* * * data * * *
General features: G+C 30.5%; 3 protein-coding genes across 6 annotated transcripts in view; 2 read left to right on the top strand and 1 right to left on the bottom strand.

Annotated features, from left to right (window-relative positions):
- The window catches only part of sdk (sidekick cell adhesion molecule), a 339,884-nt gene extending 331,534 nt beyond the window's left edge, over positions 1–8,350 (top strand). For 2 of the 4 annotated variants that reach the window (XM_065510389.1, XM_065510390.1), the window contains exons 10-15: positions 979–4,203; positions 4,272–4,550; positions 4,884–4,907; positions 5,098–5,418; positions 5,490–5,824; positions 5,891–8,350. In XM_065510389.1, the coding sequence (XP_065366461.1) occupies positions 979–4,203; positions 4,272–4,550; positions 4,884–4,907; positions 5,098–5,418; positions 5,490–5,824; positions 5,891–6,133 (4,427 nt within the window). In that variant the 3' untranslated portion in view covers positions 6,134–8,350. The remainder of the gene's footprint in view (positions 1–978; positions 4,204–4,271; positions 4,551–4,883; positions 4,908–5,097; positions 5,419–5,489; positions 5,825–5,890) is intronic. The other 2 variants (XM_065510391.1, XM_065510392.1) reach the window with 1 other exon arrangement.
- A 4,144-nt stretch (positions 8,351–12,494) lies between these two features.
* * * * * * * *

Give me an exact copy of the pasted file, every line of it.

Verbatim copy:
General features: G+C 30.5%; 3 protein-coding genes across 6 annotated transcripts in view; 2 read left to right on the top strand and 1 right to left on the bottom strand.

Annotated features, from left to right (window-relative positions):
- The window catches only part of sdk (sidekick cell adhesion molecule), a 339,884-nt gene extending 331,534 nt beyond the window's left edge, over positions 1–8,350 (top strand). For 2 of the 4 annotated variants that reach the window (XM_065510389.1, XM_065510390.1), the window contains exons 10-15: positions 979–4,203; positions 4,272–4,550; positions 4,884–4,907; positions 5,098–5,418; positions 5,490–5,824; positions 5,891–8,350. In XM_065510389.1, the coding sequence (XP_065366461.1) occupies positions 979–4,203; positions 4,272–4,550; positions 4,884–4,907; positions 5,098–5,418; positions 5,490–5,824; positions 5,891–6,133 (4,427 nt within the window). In that variant the 3' untranslated portion in view covers positions 6,134–8,350. The remainder of the gene's footprint in view (positions 1–978; positions 4,204–4,271; positions 4,551–4,883; positions 4,908–5,097; positions 5,419–5,489; positions 5,825–5,890) is intronic. The other 2 variants (XM_065510391.1, XM_065510392.1) reach the window with 1 other exon arrangement.
- A 4,144-nt stretch (positions 8,351–12,494) lies between these two features.